Humberside Police and Crime Commissioner Matthew Grove spent Sunday 20 March out and about with Humberside Community Rehabilitation Company to see the work being carried by offenders sentenced to carry out unpaid work in the community.
Community Payback is a form of punishment given by courts in place of a custodial sentence, and involves offenders ‘giving something back’ to the community. Local groups and charities can also nominate projects for Community Payback teams to undertake.
Matthew described his day:
“I am a big supporter of Community Payback as it can be so much more effective than a simple fine in deterring offenders from committing further crimes. On Sunday morning I visited the Humber Bridge Country Park, where one of the rangers told me Community Payback is making a huge difference to the upkeep of the park and without their involvement some of the work would just not get done. The tasks undertaken range from litter picking to clearing areas of debris and fallen wood and preparing materials for the regular school visits to the park. At weekends most of the Payback participants are people with jobs and after a full working week, having to spend their valuable weekends on a further seven hour day for no pay when they should be resting or enjoying their leisure time was not something they liked and they made it clear to me they did not want to put themselves in this situation again.
“The afternoon was spent on the Westcliff estate in Scunthorpe where a neighbourhood group are using Community Payback labour and providing supervision through trained volunteers. The majority of the individuals doing unpaid work here were unemployed and many were seeing beyond the punishment element and actually enjoying the experience of working alongside volunteers to make a difference to the community they live in. The highlight of the day for me was meeting a disabled gentleman who’d had both legs amputated. He was having his garden tidied and fence painted by the Payback team. I hope the strength he is showing in his situation was as inspiring to those doing the work as it was to me.
“I discussed with the CRC managers opportunities to expand the scheme into other areas, for example litter picking on the sides of some of our major roads when they closed for maintenance. Many of the offenders I spoke to said they would rather pay a fine than do Payback, as much of it is labour intensive, but this is a much more effective punishment than a fine and the feedback I get from members of the public is that they would like to see more.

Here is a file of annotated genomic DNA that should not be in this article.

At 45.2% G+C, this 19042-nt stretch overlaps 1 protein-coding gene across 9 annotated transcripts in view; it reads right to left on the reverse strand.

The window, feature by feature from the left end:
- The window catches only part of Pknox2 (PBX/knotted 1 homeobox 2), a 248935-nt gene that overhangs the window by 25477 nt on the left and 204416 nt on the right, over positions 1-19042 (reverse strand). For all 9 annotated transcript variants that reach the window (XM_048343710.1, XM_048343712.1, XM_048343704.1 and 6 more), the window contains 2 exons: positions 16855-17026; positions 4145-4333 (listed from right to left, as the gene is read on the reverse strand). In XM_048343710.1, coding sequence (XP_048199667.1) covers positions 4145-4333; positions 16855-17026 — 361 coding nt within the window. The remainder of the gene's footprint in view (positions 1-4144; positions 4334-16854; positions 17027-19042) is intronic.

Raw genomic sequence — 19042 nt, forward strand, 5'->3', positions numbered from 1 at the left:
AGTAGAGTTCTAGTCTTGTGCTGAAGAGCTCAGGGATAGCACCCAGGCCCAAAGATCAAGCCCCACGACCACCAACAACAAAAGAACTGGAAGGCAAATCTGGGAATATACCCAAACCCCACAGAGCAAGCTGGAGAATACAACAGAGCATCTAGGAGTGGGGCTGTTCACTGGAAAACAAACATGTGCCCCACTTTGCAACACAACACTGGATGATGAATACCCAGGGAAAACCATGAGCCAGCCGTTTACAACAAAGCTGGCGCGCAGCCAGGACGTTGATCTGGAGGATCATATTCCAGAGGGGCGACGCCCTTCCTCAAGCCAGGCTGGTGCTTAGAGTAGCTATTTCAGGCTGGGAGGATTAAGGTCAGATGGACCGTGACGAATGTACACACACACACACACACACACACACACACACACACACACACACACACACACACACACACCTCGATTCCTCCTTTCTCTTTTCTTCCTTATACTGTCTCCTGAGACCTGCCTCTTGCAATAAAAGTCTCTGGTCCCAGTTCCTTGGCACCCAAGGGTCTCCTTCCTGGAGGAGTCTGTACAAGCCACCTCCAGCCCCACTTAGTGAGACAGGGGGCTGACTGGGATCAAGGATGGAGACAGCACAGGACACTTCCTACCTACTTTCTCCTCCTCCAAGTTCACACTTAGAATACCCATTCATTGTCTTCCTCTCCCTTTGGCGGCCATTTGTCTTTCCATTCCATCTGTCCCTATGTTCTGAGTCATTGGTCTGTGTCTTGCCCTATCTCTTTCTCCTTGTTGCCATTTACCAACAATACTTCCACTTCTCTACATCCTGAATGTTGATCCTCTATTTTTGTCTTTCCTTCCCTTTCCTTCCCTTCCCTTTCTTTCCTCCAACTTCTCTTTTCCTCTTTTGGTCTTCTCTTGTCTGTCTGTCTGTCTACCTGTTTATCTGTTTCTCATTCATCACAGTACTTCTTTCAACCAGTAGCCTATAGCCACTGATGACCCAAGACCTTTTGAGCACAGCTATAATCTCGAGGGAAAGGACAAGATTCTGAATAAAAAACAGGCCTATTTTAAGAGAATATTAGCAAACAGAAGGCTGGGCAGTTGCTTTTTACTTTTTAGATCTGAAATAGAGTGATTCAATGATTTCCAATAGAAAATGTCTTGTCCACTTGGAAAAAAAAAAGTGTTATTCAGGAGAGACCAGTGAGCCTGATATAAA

“I was impressed with the work I saw being done and there are huge opportunities to expand Payback schemes for the benefit of the community.”
Amy Gilbert, Head of Operations, The Humberside, Lincolnshire and North Yorkshire Community Rehabilitation Company adds:
“Last year more than 61,000 hours of Community Payback were completed in Hull and the East Riding – equal to over £400,000 worth of work carried out to the benefit of local communities, when compared with the minimum wage rate.
“Community Payback is a punishment for breaking the law, but it is also a way for offenders to learn new skills and to support their rehabilitation. It teaches a work discipline by helping offenders focus on making other choices in their lives.
“Working in partnership remains an essential aspect of Payback. Increasingly we are working alongside staff and volunteers from our beneficiary organisations, whose direct involvement in the delivery of Community Payback enhances the experience on both sides.”